Clinton Casey is a grumpy old Texan who trains quarter horses at Louisiana racetracks. His daughter, Whitley, learned about horses from Pop and then got an education in lesbians and high-tech journalism at Louisiana State University. Mae St. John is an over-educated Georgia debutante with no job experience and no family … rather, no legitimate family.

They each have their own problems.

Clinton’s got more gravy than biscuits (more bills than money) after Alzheimer’s disease puts a leak in his crankcase (muddles his brain), so he takes out a sketchy loan against the farm and puts all his eggs in one basket—a promising bay colt named Raising the Bar.

So, even though Whit’s feeling like a sore-assed duck swimming in salt water (very hurt) after realizing her latest relationship was just spitting in the wind (going nowhere), she moves back home and works like a rented mule (you would never work your own mule that hard) to keep her dot.com business going and shoulder Pop’s training work, too.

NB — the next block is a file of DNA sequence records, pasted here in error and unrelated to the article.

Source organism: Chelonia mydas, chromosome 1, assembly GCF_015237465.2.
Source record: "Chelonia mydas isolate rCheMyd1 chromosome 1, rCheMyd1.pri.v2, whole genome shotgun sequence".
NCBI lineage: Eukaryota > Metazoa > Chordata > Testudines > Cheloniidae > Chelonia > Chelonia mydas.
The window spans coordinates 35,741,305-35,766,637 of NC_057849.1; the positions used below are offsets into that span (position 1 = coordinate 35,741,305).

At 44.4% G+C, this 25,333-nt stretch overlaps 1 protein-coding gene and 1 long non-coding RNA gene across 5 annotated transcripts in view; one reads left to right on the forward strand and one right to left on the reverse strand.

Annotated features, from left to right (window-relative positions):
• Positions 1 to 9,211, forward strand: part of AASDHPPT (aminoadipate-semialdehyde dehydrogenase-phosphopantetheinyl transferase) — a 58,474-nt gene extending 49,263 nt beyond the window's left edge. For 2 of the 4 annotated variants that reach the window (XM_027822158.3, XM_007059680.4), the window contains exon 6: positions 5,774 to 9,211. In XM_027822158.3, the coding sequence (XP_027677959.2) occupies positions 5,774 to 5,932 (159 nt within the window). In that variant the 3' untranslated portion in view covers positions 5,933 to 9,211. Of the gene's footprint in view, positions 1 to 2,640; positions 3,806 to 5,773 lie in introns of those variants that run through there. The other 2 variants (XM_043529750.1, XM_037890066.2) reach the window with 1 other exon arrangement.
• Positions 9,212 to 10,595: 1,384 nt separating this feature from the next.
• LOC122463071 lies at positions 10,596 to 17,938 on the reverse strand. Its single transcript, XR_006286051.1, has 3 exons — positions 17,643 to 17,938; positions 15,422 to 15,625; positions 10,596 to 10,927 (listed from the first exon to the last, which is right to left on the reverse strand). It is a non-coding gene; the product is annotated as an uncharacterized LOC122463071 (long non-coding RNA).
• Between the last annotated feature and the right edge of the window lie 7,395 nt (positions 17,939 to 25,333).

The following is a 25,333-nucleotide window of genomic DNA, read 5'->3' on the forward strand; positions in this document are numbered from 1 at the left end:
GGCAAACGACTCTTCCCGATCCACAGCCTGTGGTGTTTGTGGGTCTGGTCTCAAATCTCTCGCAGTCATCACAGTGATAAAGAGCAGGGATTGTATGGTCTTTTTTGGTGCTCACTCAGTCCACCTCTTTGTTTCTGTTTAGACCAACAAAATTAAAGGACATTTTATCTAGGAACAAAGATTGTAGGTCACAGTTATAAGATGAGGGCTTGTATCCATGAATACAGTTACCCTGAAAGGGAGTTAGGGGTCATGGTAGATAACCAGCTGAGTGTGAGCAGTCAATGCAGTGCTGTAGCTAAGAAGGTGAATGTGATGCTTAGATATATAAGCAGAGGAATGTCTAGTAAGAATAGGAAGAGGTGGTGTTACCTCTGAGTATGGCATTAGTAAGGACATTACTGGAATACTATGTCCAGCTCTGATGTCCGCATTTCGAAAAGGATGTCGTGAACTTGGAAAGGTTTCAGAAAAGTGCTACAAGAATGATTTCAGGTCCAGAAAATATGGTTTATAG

Meanwhile, Mae is feeling like a hound dog without a porch to crawl under (a stray). She has neither home nor family since her grandmother, Big Mae, had too many toddies at the country club and drowned when she accidentally drove her Mercedes into a water hazard on the fifteenth fairway. When her grandmother’s will is read, Mae learns that the family fortune is gone and the bank has foreclosed on their house. Big Mae has left only a modest trust fund for the care of her poodle, Rhett, ten thousand dollars secreted between the pages of “Gone with the Wind,” and a letter confessing the father Mae grew up thinking was dead actually lives in Louisiana.

Seriously, while I had a lot of fun with the Southernisms, “Hold Me Forever”Hold Me Forever cover is about seeing people for who they are, not what they are. It’s about family, loyalty and trust. It’s about finding that person who fits perfectly in your life … someone who will hold you forever.